Thousands of Iranians rallied in Tehran to mark the 39th anniversary of the US Embassy's acquisition, as Washington is preparing to resume all sanctions imposed under the 2015 Nuclear Arrangement.
The crowd said "Under the US" and "Death in Israel" during the fight in the Iranian capital on Sunday and state television said similar demonstrations were held in other cities and towns.
Zein Basravi of Al Jazeera, quoted by Tehran, said the crowd is "bigger" and "angry" during this year's celebration.
"It is related to the fact that the anniversary coincides with the deadline for the United States to resume sanctions lifted by the 2015 Nuclear Weapons Agreement," he said.
"But many of the Iranians we spoke said that this deadline is meaningless and that foreign investment is already afraid … and that economic losses have already been made."
Shortly after the Islamic Revolution in 1979, Iranian students fell to the US Embassy, taking 52 hostages for 444 days. The US broke off diplomatic relations in response to hostage taking.
In Iran, November 4 is also known as Student Day and National Day of Fight Against World Arrogance.
The government of Iran celebrates the embassy as a decisive blow against the United States every year, which supported the domineering of Shah Mohammad Reza Pahlavi.
Day of Spies & # 39;
The union of the embassy, widely known as the "Spy City," is now a cultural center.
US anger and mistrust is reviving after President Donald Trump's decision to withdraw from Iran's nuclear agreement with world powers despite Tehran's compliance with the deal, which was negotiated under the Obama administration.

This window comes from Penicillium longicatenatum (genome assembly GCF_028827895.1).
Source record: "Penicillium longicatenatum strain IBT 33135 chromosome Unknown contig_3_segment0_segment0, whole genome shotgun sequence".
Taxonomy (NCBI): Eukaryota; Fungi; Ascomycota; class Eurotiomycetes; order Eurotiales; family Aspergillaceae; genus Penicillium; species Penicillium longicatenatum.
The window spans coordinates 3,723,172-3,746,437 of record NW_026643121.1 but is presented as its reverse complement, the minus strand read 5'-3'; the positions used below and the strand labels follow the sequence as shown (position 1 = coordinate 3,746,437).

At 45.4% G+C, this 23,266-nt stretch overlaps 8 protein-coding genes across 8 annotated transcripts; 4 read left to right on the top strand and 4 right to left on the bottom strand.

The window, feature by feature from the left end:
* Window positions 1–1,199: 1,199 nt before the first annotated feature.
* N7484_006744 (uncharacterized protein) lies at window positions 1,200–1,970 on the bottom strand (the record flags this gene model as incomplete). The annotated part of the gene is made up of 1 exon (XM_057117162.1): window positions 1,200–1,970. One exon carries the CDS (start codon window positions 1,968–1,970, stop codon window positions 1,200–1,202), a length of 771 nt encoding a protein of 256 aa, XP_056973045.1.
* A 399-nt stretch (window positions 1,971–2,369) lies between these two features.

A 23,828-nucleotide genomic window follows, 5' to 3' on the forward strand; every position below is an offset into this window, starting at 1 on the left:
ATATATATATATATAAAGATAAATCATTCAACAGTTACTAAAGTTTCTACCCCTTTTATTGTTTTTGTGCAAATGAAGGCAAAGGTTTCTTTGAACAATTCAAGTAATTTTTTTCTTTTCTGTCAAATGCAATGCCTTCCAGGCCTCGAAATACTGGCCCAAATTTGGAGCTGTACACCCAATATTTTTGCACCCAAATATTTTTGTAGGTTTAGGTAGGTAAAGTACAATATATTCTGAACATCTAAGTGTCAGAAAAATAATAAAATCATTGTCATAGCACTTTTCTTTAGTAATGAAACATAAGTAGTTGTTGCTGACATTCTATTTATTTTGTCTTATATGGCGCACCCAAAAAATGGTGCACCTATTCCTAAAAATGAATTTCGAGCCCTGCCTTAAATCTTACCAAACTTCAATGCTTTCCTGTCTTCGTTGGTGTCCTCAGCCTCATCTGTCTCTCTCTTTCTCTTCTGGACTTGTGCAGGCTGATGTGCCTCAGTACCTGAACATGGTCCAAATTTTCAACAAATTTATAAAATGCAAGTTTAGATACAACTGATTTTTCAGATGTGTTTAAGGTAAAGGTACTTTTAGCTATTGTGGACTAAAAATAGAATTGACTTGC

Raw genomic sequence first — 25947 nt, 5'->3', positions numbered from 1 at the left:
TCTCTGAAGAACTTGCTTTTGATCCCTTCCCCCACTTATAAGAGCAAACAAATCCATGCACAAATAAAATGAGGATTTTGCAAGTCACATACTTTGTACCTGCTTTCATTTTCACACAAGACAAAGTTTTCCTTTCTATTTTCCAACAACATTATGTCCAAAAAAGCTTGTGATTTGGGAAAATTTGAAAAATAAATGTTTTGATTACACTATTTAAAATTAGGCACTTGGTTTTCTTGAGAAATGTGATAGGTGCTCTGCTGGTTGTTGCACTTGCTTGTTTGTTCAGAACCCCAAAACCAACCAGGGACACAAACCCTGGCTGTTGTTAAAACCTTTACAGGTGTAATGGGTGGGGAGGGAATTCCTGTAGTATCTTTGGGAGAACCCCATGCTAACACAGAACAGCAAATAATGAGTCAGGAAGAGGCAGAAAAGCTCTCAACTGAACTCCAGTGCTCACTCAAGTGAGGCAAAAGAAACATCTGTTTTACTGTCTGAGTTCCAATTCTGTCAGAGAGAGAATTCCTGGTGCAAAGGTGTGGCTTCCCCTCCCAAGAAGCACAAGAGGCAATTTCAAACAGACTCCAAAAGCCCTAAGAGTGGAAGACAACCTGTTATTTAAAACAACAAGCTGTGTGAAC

In May, the Trump administration announced the restoration of sanctions against Iran. The first round came into force in August, while the second round of Iran's oil and gas, as well as its shipping and banking industries, will come into force on Monday 5 November.
Iran is already in a state of economic crisis and has seen sporadic protests in recent months as Iranian officials have tried to reduce their sanctions and their effects.
The US has stated that sanctions are not aimed at overthrowing the government but persuaded to radically change its policies, including its support for regional armed groups and the development of large-scale ballistic missiles.
Iranian leaders said the sanctions are aimed at overthrowing the government and ruled out negotiations with the Trump administration.
At a meeting Saturday, Iran's supreme leader, Ayatollah Ali Hammeni, portrayed sanctions as part of a long tradition of American hostility toward the Islamic Republic, which he said nevertheless prevailed.
Al Jazeera and news agencies